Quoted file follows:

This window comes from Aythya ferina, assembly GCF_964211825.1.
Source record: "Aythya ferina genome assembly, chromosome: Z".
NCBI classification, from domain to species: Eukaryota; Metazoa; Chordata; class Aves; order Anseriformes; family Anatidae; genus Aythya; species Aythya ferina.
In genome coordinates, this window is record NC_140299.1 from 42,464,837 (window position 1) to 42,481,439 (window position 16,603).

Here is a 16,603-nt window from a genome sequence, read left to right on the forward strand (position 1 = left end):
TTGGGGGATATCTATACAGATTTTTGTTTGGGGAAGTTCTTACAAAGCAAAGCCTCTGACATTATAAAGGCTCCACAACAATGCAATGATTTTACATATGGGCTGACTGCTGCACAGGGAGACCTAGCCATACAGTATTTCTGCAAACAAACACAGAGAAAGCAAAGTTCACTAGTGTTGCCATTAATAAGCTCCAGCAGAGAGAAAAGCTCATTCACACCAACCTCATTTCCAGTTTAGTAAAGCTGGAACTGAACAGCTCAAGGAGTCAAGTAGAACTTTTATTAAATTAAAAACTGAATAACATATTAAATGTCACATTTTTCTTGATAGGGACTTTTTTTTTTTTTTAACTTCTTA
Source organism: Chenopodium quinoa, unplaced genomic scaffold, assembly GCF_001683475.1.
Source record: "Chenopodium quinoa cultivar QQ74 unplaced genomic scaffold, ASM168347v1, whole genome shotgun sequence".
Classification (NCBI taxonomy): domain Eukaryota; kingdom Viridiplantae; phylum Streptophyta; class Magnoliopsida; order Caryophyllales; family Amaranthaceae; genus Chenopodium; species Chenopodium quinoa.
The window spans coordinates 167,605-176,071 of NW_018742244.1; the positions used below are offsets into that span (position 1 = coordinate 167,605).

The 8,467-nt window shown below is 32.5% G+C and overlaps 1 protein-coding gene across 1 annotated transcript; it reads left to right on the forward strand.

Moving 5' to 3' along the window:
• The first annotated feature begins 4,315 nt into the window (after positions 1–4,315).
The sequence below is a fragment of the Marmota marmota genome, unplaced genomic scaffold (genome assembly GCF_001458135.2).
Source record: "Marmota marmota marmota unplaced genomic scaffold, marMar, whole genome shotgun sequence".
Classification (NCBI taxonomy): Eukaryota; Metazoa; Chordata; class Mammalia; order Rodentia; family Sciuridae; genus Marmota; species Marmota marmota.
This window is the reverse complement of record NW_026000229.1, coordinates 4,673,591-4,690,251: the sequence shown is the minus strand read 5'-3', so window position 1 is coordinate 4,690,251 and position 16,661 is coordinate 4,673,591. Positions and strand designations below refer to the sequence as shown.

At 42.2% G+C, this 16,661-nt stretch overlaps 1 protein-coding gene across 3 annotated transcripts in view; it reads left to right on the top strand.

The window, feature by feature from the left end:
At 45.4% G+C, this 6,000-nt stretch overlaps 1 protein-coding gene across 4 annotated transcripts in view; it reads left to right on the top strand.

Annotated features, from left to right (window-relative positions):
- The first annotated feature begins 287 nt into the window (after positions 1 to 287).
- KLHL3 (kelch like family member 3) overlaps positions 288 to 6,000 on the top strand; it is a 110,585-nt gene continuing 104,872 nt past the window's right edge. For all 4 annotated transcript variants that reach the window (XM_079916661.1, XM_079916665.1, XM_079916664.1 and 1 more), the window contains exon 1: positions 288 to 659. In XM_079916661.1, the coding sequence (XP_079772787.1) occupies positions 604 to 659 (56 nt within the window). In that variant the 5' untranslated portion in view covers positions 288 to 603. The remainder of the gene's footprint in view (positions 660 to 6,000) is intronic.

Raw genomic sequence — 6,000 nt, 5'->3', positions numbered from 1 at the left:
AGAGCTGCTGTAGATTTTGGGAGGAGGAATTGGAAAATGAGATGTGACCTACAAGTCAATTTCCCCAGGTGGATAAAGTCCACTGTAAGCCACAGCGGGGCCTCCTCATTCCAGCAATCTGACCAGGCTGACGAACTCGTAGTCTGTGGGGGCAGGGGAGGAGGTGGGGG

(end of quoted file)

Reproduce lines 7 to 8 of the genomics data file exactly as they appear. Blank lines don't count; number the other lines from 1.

Source organism: Chenopodium quinoa, unplaced genomic scaffold, assembly GCF_001683475.1.
Source record: "Chenopodium quinoa cultivar QQ74 unplaced genomic scaffold, ASM168347v1, whole genome shotgun sequence".